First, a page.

These are the final reporting categories:
100-274 Highly Suitable for Conservation 275-449 - Moderately Suitable for Conservation 450-749 - Low Suitability for Conservation 750- 1000 - Poor Suitability for Conservation
The Conservation Lands Network (CLN) is the recommended network of the Conservation Lands Network project for preserving biodiversity in the Bay Area. More info >>
The Explorer pencil tool performs a weighted average of the total custom area chosen by the user therefore factoring in the partial hexagons chosen in the custom area. It then displays the the CLN categories based on the majority of the custom area:
Areas Essential to Conservation Goals Planning units chosen 16 or more times out of 20 runs
Areas Important to Conservation Goals Planning units chosen 11-15 times out of 20 runs
If the majority is outside these two categories then it displays "Not included in the Conservation Lands Network"
It will also display the acreage of the CLN in fragmented areas if 25% or more of a hexagon of the CLN overlaps with Urban, Cultivated or Rural Residential classes.
The Conservation Lands Network generated by Marxan largely captured a coherent and representative network across the landscape units. However, there were a number of areas where the Conservation Lands Network did not capture important biodiversity targets, develop a viable local configuration, or provide local (within landscape unit) connectivity. In these cases, planning units (247-acre hexagons) were identified as "Areas for Further Consideration."
PET: Potential Evapotranspiration (mm H2O per month or per year)
PET is the amount of water that could be evaporated if it were freely available (or, provided an unlimited supply of water).
Increased PET means higher evaporative demand.
Decreased PET means less evaporative demand.
AET: Actual Evapotranspiration (mm H2O per month or per year)
AET is the amount of water transferred from the soil to the atmosphere through vegetation and direct surface evaporation.
Decreased AET means less vegetation productivity.
Increased AET means more vegetation productivity.
CWD: Climatic Water Deficit (mm H2O per year)
CWD is an integrated measure of seasonal water stress and aridity. It is the additional amount of water that could have been evaporated had it been freely available. It is calculated as a cumulative sum over the dry season.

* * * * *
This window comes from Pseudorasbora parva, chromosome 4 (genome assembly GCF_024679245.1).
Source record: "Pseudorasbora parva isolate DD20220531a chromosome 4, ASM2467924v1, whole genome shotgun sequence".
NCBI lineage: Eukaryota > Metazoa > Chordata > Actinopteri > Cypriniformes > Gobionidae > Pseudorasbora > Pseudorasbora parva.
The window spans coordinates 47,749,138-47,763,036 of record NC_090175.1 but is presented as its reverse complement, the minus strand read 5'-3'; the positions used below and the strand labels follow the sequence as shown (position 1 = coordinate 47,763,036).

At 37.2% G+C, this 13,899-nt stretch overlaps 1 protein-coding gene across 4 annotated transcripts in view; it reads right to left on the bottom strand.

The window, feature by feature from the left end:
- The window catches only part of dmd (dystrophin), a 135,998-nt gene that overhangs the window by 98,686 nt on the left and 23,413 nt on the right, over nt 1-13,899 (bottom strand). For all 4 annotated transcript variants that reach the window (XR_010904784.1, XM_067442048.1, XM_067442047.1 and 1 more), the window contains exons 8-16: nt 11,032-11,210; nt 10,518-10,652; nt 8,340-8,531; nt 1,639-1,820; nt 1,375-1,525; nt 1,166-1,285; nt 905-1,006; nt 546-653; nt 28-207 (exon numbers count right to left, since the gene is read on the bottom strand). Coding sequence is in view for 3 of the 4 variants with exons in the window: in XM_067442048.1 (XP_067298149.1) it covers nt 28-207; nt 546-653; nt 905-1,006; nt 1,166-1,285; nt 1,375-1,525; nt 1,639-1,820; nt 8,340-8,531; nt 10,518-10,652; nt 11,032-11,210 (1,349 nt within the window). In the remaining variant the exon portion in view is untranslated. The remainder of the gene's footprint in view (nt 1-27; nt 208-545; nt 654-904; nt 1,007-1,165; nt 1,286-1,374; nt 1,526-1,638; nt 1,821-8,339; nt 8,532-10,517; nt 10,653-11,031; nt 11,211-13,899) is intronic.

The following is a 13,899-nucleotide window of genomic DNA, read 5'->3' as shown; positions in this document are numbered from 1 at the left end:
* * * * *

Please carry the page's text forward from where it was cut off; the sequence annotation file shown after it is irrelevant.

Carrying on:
Increased CWD means higher water stress for vegetation, and greater risk of fire. Greatly increased CWD (50-100+ mm/year over 30 years) can lead to death of existing vegetation through drought stress.
Decreased CWD means less water stress and potentially lower fire risk.
DJF Tmin: Average Winter (December through February) daily minimum temperature °C
The average minimum temperature over the coldest months (December-February) is a prime determinant of frost and freeze frequency, and chilling hours for winter dormant plants.
JJA Tmax : Average Summer (June-August) daily maximum temperature °C
The average summer maximum temperature in the three warmest months (June-August) is a prime determinant of heat wave extremes, and is an important contributor to PET and aridity.
PPT: Precipitation (mm H2O per month or per year)
PPT is the total annual precipitation in mm (25.4 mm = 1”)
Increased PPT directly increases runoff, may increase recharge if distributed through the rainy season, and can ameliorate aridity if it falls in March-May (higher AET and lower CWD).
Decreased PPT directly decreases runoff and recharge, and increases aridity (lower AET and higher CWD)
Recharge: Recharge (mm H2O per month or per year)
Recharge is water that drains below the rooting zone and becomes groundwater for more than a month. Recharge is affected greatly by bedrock permeability and soil depth. Because recharge provides natural subsurface storage that provides the sole source of stream baseflow in the dry season, and many Bay Area communities depend on well water, it is a precious resource. Conservation of high recharge areas is a high priority.
Increases in recharge result in greater groundwater aquifer storageand maintenance of baseflow (stream flows during periods absent precipitation) during multi-year droughts.
Decreases in recharge results in less groundwater storage and loss of baseflow, especially during multi-year droughts.
Runoff: Runoff (mm H2O per month or per year)
Runoff is the water that feeds surface water stream flow, and generally occurs during storms when the soil is fully charged with water. Runoff occurs on shallower soils more rapidly than on deeper soils.
Near Century (2010-2039)
Mid Century (2040-2069)
End Century (2070-2099)
Baseline & Recent These are not predictive models, but records since 1951.
Drier - High emissions (GFDL-A2)
Drier - Low emissions (GFDL-B1)
Wetter - High emissions (PCM-A2)
Wetter - Low emissions (PCM-B1)